For those battling with the boundaries of coming off as performative, if you are looking for a short primer, with real actions you can take, from leaders, find 25 minutes to listen to this episode.

Hear our podcast, and enjoy it? may we ask you to drop us a 5-star rating? Please, and thank you.

EP27 C is for code-switching

In this curated episode we bring together 2 discussions. The first with Romesh Hettiarachchi, a commercial lawyer, and the second between Susan and Rohini on the microaggressions that compound and lead to many marginalized individuals’ submissive reactions in the face of bias.

Romesh tells the story of when he was setting up his firm. He had a number of different directions to consider. The first was to name it after himself, and why he chose not to go that route. He details some of the non-financial factors of decision-making like comfort, fit, perhaps quite key, the ability to pronounce the name of the other person. He chose not to name the firm after himself and instead went with B&I – Business and Innovation. He also details the distinction between the legal name of an entity and a brand name in which you engage with clients. And why he often recommends a blended approach. 

We talk about the cost of participation in the inclusion space is perceived as high. “What if I get that wrong? I would feel called out.” Even from something as simple as a name.

Then we move on over to the impact of microaggressions based on cliched biases, and learning the resilience it takes from marginalized folx to navigate that.

Many folx face bias on a daily basis. In the form of microaggressions. We’ve heard it described really well by a guest who was on The 4am Report podcast – Colin Druhan. He referred to microaggressions as paper cuts. So if someone has asked you to call them ‘they’ and you call them ‘she’ repeatedly there is a cumulative effect. 

Susan talks of how she often asked for Indian recipes, particularly Chicken Tikka recipes. How she has cerebrally tried to work it out for herself saying,” Well of course they ask you that because you’re a good cook. You talk about food often. You used to be a food blogger. And you shouldn’t be offended by that.” But the fact remains if a relationship with her is purely reliant on someone asking her those cliched questions and they don’t even know her well enough to know that she’s vegetarian, then she doesn’t have to answer them.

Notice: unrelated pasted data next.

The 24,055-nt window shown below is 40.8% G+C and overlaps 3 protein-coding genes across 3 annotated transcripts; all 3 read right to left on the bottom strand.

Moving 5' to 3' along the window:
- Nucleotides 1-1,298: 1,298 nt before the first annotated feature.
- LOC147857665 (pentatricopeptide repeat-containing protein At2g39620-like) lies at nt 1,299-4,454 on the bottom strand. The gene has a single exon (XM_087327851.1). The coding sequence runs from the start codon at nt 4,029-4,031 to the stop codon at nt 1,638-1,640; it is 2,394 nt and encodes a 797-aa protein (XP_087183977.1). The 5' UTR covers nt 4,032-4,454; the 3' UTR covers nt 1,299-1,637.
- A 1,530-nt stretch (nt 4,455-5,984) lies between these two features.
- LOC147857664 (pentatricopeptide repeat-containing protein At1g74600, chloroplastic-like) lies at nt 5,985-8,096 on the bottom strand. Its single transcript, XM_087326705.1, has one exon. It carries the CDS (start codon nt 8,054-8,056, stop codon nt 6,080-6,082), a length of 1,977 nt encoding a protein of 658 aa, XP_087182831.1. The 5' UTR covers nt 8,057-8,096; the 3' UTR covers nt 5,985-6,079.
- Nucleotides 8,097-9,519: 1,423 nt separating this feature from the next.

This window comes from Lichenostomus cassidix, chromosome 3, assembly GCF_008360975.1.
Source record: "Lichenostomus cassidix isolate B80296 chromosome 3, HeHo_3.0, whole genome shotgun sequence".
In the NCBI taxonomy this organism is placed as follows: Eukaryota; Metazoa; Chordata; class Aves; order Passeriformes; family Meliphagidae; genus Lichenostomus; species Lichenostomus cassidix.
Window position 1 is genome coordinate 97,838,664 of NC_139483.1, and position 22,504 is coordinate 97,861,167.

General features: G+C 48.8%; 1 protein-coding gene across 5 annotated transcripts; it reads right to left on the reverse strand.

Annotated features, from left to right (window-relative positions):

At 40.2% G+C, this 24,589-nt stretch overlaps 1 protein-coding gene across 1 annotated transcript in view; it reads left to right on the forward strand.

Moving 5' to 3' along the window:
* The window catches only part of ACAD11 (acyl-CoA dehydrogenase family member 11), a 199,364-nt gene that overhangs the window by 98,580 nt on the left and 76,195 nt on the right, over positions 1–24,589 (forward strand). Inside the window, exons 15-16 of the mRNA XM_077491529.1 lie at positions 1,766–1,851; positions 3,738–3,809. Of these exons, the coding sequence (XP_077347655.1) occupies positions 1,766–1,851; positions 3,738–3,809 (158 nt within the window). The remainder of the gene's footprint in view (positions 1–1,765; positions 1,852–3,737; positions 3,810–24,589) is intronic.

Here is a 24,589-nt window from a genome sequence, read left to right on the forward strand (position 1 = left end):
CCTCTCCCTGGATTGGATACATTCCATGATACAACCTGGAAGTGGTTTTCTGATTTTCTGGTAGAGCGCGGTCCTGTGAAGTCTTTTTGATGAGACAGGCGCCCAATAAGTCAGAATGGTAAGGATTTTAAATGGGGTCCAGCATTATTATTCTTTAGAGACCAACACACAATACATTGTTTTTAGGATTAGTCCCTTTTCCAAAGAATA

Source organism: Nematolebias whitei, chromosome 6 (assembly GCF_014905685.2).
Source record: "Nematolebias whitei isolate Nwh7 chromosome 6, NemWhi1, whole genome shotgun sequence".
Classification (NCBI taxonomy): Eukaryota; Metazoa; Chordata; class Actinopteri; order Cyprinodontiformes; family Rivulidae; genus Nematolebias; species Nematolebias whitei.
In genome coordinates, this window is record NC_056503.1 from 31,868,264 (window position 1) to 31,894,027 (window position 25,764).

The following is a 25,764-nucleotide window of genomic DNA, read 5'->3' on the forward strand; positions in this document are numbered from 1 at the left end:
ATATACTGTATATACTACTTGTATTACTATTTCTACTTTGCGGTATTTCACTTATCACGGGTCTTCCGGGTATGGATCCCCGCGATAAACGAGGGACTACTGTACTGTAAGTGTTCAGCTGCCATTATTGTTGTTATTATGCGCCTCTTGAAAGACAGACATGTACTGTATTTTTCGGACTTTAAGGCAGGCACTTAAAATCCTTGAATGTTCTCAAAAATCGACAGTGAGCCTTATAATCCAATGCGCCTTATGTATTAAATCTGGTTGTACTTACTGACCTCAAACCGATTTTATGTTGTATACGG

Listen up to this very example-filled episode that will make you take a deeper look at the things you say and how you say them.

And if you enjoy this podcast, please consider hitting the 5 star button to give us a rating. Thank you.

EP26 Grace, empathy, and asking for change with Darian Kovacs

How do we open up doors and break down barriers for Indigenous peoples to get work?

To get mentorship? 

And to be leaders in that sector? 

 

Darian Kovacs asks “what if we equipped Indigenous folx with the best education, the best resources, the best credentials, and let them loose into the world of marketing and advertising? And what if they happen to rise up as the leaders? Because they’re incredibly brilliant people that are resilient, understanding, and empathetic of stories and storytelling because of the way they are brought up in their history. 

 

Darian Kovacs, seasoned podcast host of Marketing News Canada and founder of Jelly Marketing joins Susan Diaz and Rohini Mukherji.

 

We tackle the phenomenon of the new found anxiety of someone who want to be an ally who is moving from a place of privilege to just becoming aware of the real state of things I- whether it was the George Floyd murder of last year or the unearthing of over 1000 children’s graves, covered up in the Canadian residential school system. 

 

We touch on

 

  1. How to operationalize empathy
  2. How to get past the fear of doing the wrong things and paralysis by analysis that stops people from doing anything to help